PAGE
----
The data in a review published by the Centre for Economics and Business Research (CEBR) will get mixed responses from buyers in the UK. The review shows that house prices will be set to fall during the period in 2011, that may come as bad news for property owners looking to built up their equity levels or sell their houses but good news individuals that are thinking about buying a house.
The group predicted that property investment costs might drop by around 1.7 % during the period of 2011, driven by poor employment statistics, increasing living costs, and salary gets frozen. Nevertheless, the CEBR also states that after 2011 the housing market will begin a sluggish by steady recovery. It is believed that the actual areas which are most likely to bestruckby the house prices drops are the ones which are as well very likely to be hit by job cuts arising from the coalition government cutbacks.
Some good news within this is that houses will end up less expensive for novice consumers, who have been having difficulties to have on the property hierarchy for some time. However, even though they may come across that the actual price of property may come down still they have to overcome the obstacles within the mortgage market, meaning getting a good deposit and looking for a creditors who are ready to supply them the bank loan that these people require.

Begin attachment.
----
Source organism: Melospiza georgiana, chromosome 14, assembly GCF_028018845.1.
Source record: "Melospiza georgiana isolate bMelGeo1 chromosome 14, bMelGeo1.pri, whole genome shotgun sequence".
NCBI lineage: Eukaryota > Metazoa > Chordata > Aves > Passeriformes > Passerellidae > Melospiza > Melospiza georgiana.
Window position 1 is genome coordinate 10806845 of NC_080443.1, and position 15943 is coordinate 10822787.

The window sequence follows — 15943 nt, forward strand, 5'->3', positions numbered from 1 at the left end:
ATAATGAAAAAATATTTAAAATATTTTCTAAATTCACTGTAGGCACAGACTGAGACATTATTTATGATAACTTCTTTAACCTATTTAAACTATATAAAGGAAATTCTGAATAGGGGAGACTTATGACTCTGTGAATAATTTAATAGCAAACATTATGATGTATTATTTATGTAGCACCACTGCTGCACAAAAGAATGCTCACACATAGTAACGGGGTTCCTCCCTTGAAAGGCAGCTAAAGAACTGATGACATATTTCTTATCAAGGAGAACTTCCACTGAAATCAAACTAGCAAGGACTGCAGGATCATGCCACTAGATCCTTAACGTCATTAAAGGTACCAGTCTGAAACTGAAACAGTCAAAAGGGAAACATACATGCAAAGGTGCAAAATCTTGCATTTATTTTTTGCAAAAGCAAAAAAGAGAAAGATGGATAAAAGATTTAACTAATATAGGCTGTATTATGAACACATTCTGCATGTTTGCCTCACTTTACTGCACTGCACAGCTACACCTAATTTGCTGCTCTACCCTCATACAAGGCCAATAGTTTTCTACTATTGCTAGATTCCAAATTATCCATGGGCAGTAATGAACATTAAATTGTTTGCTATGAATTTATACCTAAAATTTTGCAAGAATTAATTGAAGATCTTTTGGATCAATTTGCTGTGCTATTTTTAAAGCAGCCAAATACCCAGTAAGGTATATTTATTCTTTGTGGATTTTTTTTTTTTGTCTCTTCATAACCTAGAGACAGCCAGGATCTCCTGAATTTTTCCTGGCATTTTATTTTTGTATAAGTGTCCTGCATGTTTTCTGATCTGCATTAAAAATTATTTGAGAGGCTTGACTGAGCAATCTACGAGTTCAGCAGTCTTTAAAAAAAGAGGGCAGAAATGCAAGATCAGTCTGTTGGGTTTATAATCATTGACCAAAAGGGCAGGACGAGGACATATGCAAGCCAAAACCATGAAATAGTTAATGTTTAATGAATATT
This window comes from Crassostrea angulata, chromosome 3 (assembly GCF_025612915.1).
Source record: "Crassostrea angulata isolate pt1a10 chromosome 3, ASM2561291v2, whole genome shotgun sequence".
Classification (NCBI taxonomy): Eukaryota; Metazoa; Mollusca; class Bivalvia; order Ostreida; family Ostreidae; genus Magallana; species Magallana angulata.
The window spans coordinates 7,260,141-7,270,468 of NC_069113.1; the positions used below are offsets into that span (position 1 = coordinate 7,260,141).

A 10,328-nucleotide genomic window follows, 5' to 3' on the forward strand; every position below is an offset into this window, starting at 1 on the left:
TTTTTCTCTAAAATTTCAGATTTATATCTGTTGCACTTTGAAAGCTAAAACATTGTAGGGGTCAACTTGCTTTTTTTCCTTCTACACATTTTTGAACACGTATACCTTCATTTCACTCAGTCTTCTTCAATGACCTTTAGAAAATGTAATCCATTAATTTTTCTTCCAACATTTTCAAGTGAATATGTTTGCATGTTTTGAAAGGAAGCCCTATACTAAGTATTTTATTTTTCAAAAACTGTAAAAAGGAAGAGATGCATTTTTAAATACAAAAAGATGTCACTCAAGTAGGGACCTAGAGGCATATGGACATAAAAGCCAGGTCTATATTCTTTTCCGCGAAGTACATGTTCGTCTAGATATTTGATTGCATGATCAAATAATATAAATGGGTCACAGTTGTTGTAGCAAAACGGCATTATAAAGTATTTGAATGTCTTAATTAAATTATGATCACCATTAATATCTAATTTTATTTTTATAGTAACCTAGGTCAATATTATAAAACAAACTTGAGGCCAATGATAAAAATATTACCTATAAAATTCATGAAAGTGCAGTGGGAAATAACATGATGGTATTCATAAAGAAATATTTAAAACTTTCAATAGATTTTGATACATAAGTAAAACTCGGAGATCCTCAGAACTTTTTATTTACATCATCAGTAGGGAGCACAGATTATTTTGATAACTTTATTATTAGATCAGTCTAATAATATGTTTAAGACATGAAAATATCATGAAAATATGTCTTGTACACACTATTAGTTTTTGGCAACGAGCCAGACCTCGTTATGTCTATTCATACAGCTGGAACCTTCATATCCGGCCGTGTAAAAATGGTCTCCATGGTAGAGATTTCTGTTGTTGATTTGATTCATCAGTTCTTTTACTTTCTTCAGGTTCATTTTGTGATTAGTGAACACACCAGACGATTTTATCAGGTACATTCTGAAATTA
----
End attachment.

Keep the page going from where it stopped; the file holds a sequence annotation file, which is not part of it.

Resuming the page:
The CEBR stated that a rise in consumer trust in conjunction with more relaxed loans requirements from banks may further support the recovery of the housing market within the coming years. However, for the short term – requirement for the home loans are more likely to stay minimal because of the unstable economy.
Douglas McWilliams, chief executive of the CEBR, said: “We expect house prices to grow tentatively over the coming years, given that household incomes are being squeezed and banks are still wary of lending. There is currently significant uncertainty in the market caused by the government’s spending cuts and a choppy recovery, which has greatly impacted transaction levels.”